• when those about them believe in them and express confidence through words and through giving them freely.
  • when those about them understand what purpose they are trying to achieve and team with them or support them in their endeavors.
  • when those who have authority over them permit them to raise questions, to express doubts, to try out their own ideas.
  • when they understand the limits of freedom within which they can make decisions.
  • when those about them deal with them with firmness and consistency.
  • when adults about them behave as adults and show what the grownup way is like.
  • when those about them help them when they need help to succeed, but let them struggle when they are winning by themselves.
  • when those about them gear their expectancy of a child’s behavior to his capacity for that behavior.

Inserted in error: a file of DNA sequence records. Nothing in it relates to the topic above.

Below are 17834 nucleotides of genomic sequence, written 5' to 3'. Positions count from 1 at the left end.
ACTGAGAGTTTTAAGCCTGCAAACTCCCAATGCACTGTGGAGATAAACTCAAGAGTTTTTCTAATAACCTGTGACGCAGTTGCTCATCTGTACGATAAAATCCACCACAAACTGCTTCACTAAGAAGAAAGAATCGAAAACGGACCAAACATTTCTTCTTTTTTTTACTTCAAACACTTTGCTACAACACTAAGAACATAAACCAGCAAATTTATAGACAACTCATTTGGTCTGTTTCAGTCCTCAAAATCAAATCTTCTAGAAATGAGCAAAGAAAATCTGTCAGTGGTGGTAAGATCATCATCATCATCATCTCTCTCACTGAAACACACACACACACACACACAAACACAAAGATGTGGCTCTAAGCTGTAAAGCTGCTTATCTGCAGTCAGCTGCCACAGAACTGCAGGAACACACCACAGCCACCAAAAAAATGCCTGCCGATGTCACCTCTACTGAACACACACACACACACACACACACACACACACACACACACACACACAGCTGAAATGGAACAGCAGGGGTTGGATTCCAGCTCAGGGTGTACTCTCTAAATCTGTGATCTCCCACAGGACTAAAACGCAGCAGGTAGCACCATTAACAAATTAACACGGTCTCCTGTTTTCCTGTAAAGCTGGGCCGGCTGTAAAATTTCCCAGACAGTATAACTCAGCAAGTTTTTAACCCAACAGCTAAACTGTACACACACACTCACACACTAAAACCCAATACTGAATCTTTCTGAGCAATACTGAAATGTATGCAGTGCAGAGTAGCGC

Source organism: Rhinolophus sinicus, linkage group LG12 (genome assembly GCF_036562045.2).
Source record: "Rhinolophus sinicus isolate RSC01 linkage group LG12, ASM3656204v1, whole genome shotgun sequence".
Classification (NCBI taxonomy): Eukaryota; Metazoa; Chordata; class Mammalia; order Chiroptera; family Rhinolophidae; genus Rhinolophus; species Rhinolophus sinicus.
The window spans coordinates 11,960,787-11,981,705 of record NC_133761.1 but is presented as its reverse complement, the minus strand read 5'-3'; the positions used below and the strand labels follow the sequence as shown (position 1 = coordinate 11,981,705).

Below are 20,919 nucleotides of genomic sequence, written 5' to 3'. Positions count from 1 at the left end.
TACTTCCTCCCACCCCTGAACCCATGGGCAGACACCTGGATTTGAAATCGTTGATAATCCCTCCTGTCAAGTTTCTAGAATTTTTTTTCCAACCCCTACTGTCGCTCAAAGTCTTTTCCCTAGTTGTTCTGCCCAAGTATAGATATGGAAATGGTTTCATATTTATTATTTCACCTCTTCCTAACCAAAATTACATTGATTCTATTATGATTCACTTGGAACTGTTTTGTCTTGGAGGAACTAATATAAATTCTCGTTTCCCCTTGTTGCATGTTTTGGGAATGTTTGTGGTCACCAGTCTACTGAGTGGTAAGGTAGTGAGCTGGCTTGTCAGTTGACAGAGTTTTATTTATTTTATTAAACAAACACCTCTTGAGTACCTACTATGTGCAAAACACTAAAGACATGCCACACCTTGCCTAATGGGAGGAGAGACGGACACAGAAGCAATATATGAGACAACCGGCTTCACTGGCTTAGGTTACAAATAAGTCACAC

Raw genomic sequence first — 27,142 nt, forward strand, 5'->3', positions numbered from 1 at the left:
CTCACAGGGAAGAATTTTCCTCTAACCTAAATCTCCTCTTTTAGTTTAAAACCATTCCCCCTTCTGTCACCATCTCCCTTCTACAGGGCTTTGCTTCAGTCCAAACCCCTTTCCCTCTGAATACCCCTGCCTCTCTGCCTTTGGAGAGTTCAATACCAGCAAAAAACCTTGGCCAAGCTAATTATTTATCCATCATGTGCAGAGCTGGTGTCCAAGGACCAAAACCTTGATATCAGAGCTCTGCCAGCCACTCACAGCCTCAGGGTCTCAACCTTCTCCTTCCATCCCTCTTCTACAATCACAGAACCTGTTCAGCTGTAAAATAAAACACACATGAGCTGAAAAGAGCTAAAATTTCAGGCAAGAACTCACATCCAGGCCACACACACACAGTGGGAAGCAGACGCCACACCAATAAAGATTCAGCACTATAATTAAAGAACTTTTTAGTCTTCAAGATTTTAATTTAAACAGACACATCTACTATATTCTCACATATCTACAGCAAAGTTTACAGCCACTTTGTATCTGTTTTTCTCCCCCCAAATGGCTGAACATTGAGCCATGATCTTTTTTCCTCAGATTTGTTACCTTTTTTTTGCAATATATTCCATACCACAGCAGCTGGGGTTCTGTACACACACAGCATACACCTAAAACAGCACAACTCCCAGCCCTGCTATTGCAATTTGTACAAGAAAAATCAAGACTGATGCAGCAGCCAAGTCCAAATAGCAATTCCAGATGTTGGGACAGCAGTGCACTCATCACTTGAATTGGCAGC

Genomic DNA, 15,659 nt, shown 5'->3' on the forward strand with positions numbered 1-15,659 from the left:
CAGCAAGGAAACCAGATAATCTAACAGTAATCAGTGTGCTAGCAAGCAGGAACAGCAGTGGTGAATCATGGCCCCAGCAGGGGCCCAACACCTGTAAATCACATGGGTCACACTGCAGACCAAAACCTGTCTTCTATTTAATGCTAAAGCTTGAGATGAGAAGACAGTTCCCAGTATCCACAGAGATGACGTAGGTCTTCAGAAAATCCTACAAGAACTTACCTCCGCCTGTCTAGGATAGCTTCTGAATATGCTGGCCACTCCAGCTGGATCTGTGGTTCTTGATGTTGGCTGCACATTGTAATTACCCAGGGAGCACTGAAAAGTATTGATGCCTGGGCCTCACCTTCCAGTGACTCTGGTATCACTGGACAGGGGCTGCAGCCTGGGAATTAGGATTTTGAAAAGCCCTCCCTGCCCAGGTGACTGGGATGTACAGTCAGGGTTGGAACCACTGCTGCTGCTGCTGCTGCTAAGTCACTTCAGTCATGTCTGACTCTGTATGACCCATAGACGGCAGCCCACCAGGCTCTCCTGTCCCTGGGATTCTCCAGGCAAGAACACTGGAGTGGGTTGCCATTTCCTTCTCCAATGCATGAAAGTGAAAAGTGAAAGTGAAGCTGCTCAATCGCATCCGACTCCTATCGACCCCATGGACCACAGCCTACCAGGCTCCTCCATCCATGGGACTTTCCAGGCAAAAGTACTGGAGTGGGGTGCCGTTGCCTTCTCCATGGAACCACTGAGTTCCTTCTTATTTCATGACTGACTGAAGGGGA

• when those about them understand their developmental needs and provide motivation and opportunities for them to accomplish those tasks.
  • when they feel strong within themselves, when they feel they are just the kind of person wanted by their family and their friends.
  • when they meet actual life situations, emotionally charged and deal with them constructively, with or without help.
  • when the tasks they face are suited to their ability and their performance expectancy is related to themselves rather than to the performance of others.

Stimulate and Motivate

To be effective, play environs must provide certain conditions that will stimulate and motivate the child. The individual child is used as the common denominator for providing recreation services. In activities, there are the various conditions and functions of play that must be available. These conditions and functions are described by J.B. Nash, the noted recreation philosopher, as being essential to child development, as well as the continuing recreation of adults.

The tot lot must have seats and tables appropriately scaled. Sand areas are maintained daily.
Photo: Lake Taylor Hospital Pediatric Playground, Norfolk, Va. LandMark Design.

Foreseeable Misuse and Abuse